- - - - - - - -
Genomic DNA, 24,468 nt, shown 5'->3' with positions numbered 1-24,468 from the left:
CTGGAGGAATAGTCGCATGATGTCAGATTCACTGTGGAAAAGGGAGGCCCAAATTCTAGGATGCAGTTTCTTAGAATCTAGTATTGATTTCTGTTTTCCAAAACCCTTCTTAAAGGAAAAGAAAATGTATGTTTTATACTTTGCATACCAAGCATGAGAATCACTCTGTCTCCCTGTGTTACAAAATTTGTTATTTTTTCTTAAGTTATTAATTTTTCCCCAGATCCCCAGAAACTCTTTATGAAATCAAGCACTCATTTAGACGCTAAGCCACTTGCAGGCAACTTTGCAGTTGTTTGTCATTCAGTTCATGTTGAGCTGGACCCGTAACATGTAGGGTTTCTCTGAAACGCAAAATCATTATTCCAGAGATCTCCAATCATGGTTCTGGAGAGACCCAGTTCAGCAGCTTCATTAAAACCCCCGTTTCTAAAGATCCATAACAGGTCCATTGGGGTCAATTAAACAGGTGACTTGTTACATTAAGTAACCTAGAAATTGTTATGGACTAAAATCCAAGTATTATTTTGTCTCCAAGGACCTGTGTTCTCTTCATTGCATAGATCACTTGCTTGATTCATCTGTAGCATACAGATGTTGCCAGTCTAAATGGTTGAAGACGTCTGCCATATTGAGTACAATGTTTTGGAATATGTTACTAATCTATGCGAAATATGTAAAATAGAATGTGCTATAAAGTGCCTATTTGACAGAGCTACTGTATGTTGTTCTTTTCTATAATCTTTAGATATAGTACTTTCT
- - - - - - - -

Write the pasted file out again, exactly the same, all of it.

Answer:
Genomic DNA, 24,468 nt, shown 5'->3' with positions numbered 1-24,468 from the left:
CTGGAGGAATAGTCGCATGATGTCAGATTCACTGTGGAAAAGGGAGGCCCAAATTCTAGGATGCAGTTTCTTAGAATCTAGTATTGATTTCTGTTTTCCAAAACCCTTCTTAAAGGAAAAGAAAATGTATGTTTTATACTTTGCATACCAAGCATGAGAATCACTCTGTCTCCCTGTGTTACAAAATTTGTTATTTTTTCTTAAGTTATTAATTTTTCCCCAGATCCCCAGAAACTCTTTATGAAATCAAGCACTCATTTAGACGCTAAGCCACTTGCAGGCAACTTTGCAGTTGTTTGTCATTCAGTTCATGTTGAGCTGGACCCGTAACATGTAGGGTTTCTCTGAAACGCAAAATCATTATTCCAGAGATCTCCAATCATGGTTCTGGAGAGACCCAGTTCAGCAGCTTCATTAAAACCCCCGTTTCTAAAGATCCATAACAGGTCCATTGGGGTCAATTAAACAGGTGACTTGTTACATTAAGTAACCTAGAAATTGTTATGGACTAAAATCCAAGTATTATTTTGTCTCCAAGGACCTGTGTTCTCTTCATTGCATAGATCACTTGCTTGATTCATCTGTAGCATACAGATGTTGCCAGTCTAAATGGTTGAAGACGTCTGCCATATTGAGTACAATGTTTTGGAATATGTTACTAATCTATGCGAAATATGTAAAATAGAATGTGCTATAAAGTGCCTATTTGACAGAGCTACTGTATGTTGTTCTTTTCTATAATCTTTAGATATAGTACTTTCT